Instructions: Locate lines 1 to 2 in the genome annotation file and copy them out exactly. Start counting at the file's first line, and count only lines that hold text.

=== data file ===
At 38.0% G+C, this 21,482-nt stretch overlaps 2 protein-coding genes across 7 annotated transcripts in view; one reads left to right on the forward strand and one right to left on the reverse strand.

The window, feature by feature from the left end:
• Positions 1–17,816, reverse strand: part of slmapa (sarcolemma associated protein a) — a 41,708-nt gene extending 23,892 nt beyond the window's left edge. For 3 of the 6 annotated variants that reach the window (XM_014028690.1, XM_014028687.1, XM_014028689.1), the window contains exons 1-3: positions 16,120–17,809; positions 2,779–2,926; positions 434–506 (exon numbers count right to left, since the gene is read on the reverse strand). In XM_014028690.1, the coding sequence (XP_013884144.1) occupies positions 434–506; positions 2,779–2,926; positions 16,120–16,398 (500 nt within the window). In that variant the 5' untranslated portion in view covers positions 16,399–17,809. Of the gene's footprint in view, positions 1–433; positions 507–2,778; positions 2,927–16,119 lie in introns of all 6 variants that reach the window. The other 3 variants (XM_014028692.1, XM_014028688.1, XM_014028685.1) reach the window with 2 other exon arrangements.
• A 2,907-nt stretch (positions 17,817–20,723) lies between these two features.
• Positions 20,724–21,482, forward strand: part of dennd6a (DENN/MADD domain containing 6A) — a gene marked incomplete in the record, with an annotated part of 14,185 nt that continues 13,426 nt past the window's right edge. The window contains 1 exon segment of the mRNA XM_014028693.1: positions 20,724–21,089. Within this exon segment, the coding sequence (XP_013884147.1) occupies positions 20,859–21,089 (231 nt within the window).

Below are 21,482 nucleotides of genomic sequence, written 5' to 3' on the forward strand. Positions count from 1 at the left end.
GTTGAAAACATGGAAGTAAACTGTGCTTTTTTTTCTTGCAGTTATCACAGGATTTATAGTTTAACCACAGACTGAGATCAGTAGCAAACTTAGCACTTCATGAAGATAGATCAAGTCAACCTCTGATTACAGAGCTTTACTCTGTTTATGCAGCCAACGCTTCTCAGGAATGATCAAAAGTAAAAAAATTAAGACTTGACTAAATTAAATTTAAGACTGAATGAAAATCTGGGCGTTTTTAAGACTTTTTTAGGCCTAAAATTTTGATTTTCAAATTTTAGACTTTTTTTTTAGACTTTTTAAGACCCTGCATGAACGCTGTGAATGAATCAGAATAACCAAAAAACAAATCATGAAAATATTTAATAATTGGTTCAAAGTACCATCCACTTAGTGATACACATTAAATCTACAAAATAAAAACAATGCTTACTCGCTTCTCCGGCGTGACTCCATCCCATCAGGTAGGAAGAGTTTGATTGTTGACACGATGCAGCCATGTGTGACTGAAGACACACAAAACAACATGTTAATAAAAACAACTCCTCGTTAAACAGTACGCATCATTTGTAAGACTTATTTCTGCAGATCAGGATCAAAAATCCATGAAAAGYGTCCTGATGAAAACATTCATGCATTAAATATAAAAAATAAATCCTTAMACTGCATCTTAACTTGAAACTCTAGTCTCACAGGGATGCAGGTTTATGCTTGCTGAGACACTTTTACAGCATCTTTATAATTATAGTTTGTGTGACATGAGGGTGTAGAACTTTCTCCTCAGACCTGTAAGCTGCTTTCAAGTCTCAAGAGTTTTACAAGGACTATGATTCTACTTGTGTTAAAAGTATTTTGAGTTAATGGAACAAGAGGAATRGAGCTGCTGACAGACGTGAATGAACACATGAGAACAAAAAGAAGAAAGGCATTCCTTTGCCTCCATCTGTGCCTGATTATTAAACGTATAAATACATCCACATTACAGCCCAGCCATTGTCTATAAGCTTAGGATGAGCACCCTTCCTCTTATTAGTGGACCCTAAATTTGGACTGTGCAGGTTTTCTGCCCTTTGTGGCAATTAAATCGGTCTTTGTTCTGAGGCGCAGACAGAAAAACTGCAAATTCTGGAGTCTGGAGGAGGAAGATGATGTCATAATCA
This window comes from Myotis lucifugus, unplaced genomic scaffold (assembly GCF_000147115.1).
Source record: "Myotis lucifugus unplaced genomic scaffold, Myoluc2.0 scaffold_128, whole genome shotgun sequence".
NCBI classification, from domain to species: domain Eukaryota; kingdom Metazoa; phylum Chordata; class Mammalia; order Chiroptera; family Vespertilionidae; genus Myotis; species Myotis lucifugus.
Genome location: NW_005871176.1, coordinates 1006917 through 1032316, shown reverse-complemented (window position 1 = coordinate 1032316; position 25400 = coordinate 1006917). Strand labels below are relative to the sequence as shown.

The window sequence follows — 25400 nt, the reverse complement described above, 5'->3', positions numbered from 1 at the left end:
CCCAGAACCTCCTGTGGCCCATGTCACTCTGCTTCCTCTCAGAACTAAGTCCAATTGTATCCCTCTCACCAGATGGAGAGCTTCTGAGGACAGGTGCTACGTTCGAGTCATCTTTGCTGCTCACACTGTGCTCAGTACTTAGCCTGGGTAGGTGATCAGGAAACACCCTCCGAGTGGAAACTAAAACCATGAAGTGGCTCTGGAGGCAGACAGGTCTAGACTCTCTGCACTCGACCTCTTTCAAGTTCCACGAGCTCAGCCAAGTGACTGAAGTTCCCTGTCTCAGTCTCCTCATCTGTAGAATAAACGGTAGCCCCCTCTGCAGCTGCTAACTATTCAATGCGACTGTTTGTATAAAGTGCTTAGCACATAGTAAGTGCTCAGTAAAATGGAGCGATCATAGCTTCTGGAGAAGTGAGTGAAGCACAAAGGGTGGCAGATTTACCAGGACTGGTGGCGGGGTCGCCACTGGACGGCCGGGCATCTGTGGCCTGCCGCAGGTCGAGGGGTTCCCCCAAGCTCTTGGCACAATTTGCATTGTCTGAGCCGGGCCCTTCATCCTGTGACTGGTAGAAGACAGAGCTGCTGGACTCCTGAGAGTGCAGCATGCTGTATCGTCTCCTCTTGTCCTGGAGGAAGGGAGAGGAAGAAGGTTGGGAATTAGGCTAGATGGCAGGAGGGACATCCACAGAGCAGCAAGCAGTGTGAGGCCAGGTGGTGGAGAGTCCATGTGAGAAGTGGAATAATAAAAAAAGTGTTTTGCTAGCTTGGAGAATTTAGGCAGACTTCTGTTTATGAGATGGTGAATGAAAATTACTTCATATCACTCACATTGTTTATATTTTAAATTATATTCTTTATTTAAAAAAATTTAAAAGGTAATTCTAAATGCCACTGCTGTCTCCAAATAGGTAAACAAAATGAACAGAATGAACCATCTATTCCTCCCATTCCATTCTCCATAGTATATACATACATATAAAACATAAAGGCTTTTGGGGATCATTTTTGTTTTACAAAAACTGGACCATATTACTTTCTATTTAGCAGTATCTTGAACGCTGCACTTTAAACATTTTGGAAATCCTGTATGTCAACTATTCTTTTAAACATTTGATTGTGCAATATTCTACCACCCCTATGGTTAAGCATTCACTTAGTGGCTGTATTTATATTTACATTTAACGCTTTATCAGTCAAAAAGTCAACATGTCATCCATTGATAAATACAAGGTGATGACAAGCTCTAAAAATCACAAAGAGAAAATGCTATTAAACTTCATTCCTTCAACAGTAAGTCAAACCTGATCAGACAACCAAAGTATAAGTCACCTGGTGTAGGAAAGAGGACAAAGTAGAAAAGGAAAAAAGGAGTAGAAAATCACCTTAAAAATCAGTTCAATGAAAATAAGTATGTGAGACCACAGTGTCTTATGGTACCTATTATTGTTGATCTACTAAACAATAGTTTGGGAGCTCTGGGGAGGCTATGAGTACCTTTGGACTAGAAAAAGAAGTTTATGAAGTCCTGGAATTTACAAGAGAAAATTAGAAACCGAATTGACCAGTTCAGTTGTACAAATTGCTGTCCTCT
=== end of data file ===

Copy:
At 38.0% G+C, this 21,482-nt stretch overlaps 2 protein-coding genes across 7 annotated transcripts in view; one reads left to right on the forward strand and one right to left on the reverse strand.

The window, feature by feature from the left end: